In a May 2002 meeting with Human Rights Watch, Col. Daniel Reisner, assistant military advocate general for international law and head of the IDF’s International Law Department, explained the operational debriefing in these terms:

We changed our policy on investigations in September 2000. There is no automatic criminal investigation for every allegation. Serious allegations always go to criminal investigation. The middle ground, it goes to the unit debrief, the report done after action. We want our soldiers to tell the truth not only for investigations, but also for operational purposes. Under article 539 (A) of the Military Justice Act the information provided in the operational debrief cannot be used in a court of law, cannot be released ever. But there is a loophole for war crimes. The chief military advocate can view the operational debrief and if he believes an investigation is warranted on the basis of what soldiers said in debriefing, then he can launch a criminal investigation. But he must have strong suspicion or fear, must consult, and he must start the investigation from scratch.104

The words “debrief,” “debriefing,” “examination,” and “investigation” appear to be used interchangeably for the same procedure, which is not in fact an investigation at all but a review at the level of the military unit involved when operational mistakes are made or civilian casualties are reported. The debriefings are conducted by other soldiers from the same unit or line of command. Even if performed competently and professionally, they are in no way impartial or truly investigative. The Military Justice Law specifies that “operational investigations” are to be used “with respect to an incident that has taken place during the course of training or operational activity or with connection to them.”105 In a February 2002 letter to the IDF commander in Gaza declining the commander’s request to close an investigation into a case where an IDF booby-trap bomb had killed five children, Maj. Gen. Finkelstein noted, “Today fact checking is done by operational debriefing, and only highly irregular cases are passed on to my examination, to decide about an MP investigation….” Finkelstein also wrote, “I have to note, sadly, that in no few instances…investigation reports passed on to us were, to say the least, insufficient and unprofessional.” He reassured the Gaza commander that “the opening of an MP investigation does not necessarily mean an indictment; the data presented above testifies to that.”106 A detailed January 2004 article in the daily Yedioth Ahronoth stated that the law had been altered in the mid 1990s, and that all suspicious deaths during IDF operations outside of Israeli sovereign territory would be “investigated” via operational debriefings.107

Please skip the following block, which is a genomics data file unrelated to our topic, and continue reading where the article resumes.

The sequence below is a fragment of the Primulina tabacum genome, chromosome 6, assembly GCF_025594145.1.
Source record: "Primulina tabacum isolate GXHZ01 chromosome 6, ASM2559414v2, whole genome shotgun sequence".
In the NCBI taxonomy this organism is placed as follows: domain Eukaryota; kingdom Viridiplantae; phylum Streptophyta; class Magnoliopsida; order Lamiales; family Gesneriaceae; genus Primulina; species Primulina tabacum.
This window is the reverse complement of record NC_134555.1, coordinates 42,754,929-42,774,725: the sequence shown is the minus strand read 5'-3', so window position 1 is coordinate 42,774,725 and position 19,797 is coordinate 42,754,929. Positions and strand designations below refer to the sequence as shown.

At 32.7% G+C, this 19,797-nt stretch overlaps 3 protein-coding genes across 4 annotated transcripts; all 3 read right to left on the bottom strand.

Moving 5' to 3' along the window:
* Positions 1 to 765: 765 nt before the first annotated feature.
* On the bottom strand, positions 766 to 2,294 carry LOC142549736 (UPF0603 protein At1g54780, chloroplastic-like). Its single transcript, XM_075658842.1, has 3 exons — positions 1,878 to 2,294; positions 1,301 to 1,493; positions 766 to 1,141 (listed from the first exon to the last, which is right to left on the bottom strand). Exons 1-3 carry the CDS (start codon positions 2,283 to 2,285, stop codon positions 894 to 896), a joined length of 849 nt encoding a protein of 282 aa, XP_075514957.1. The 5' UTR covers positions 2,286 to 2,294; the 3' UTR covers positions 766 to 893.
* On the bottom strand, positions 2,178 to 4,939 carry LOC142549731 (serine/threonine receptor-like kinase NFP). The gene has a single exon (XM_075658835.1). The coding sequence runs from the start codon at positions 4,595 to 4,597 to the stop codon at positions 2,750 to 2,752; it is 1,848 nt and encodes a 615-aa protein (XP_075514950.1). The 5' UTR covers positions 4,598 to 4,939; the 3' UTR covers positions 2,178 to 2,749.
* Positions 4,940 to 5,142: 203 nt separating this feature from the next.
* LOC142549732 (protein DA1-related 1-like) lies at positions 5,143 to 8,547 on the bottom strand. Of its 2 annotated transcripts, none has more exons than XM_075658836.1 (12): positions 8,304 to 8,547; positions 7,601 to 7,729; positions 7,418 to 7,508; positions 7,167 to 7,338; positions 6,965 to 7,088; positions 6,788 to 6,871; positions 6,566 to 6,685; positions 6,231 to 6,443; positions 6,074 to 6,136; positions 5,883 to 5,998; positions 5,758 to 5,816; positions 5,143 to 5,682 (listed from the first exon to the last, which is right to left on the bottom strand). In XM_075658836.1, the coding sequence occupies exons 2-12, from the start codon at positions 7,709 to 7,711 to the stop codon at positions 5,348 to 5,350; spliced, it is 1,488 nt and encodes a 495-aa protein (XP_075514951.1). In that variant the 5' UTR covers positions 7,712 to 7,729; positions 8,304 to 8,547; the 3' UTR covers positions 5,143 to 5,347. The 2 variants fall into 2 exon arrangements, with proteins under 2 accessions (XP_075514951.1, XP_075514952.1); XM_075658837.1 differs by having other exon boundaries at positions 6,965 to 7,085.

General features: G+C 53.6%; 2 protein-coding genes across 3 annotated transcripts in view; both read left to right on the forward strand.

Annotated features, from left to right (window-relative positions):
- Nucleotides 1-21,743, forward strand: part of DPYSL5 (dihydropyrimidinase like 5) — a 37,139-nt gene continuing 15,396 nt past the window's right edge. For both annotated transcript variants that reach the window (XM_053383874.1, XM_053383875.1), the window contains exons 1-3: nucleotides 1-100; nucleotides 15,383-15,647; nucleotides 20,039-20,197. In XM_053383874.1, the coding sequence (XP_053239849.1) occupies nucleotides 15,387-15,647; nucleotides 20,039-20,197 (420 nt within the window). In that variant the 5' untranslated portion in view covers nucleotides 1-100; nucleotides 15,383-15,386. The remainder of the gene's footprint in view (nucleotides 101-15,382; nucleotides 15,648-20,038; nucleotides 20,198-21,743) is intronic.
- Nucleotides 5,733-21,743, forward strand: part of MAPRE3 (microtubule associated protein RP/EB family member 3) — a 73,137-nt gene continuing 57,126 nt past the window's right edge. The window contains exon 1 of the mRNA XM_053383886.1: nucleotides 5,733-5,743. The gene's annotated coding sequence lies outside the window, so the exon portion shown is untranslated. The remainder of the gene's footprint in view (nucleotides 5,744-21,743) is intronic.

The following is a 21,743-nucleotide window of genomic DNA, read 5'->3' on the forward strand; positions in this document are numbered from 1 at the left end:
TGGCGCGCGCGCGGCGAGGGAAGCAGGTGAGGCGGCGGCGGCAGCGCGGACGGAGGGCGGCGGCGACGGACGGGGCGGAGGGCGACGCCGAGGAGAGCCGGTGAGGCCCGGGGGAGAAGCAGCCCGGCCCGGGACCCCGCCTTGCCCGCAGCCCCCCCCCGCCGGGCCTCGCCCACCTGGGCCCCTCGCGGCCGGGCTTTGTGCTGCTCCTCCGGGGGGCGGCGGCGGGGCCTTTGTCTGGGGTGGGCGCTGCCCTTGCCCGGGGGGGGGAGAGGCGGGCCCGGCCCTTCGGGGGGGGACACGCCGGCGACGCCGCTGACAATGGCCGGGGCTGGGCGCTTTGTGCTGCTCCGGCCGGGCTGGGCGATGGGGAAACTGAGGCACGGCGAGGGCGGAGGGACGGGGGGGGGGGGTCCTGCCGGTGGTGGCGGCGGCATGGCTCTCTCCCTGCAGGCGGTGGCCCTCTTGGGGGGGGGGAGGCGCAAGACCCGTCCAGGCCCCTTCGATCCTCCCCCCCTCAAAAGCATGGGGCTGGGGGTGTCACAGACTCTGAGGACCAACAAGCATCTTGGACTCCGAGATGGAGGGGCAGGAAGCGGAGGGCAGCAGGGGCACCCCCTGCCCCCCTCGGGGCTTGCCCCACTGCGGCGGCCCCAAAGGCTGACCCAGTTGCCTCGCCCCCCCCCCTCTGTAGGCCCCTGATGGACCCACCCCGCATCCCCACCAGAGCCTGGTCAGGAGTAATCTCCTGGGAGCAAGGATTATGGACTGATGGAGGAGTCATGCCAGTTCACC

Despite intensive searching and requests to the Ministry of Justice and office of the IDF spokesperson, Human Rights Watch has been unable to learn of any specific guidelines or rules for conducting operational debriefings. In early 2002, a reserve officer said in a radio interview:

I know that sometime in the past we killed a pregnant woman or a man. I still don’t know if it was a woman or a man. The de-briefing only involved the troops who were there, and not the command echelon – the rank of company commander and above. You have to understand that since we reached the line [of confrontation], with all the incidents that have been taking place, de-briefings are non-existent. The de-briefing must be written and handled in an orderly manner, it must be conducted by the common echelon and not the forces who were involved in the incident. This does not happen. This does not happen, and the lessons are not being learned... .108

Knesset members have also criticized the operational debriefs as compromised and superficial. The most serious flaw is also the most obvious: essentially, the debriefs depend on alleged perpetrators reporting their own crimes. These are not investigations. They are soldiers reporting to superiors about recent activity. Soldiers’ claims are taken at face value, and there is no checking mechanism.

The field inquiry, or “operational investigation,” has useful purposes, lawyer Sfard noted.

The officers know the area, what the dangers and risks are. They can explain the circumstances of the shooting and why they think it conforms to regulations or not. But the field inquiry turns up a lot of people saying it was not us, and the field inquiry has no tools to investigate and find out the truth. Only the Military Police can investigate…. While officers are experts in what is lawful circumstances, they are not experts in finding out what happened when soldiers say nothing happened.109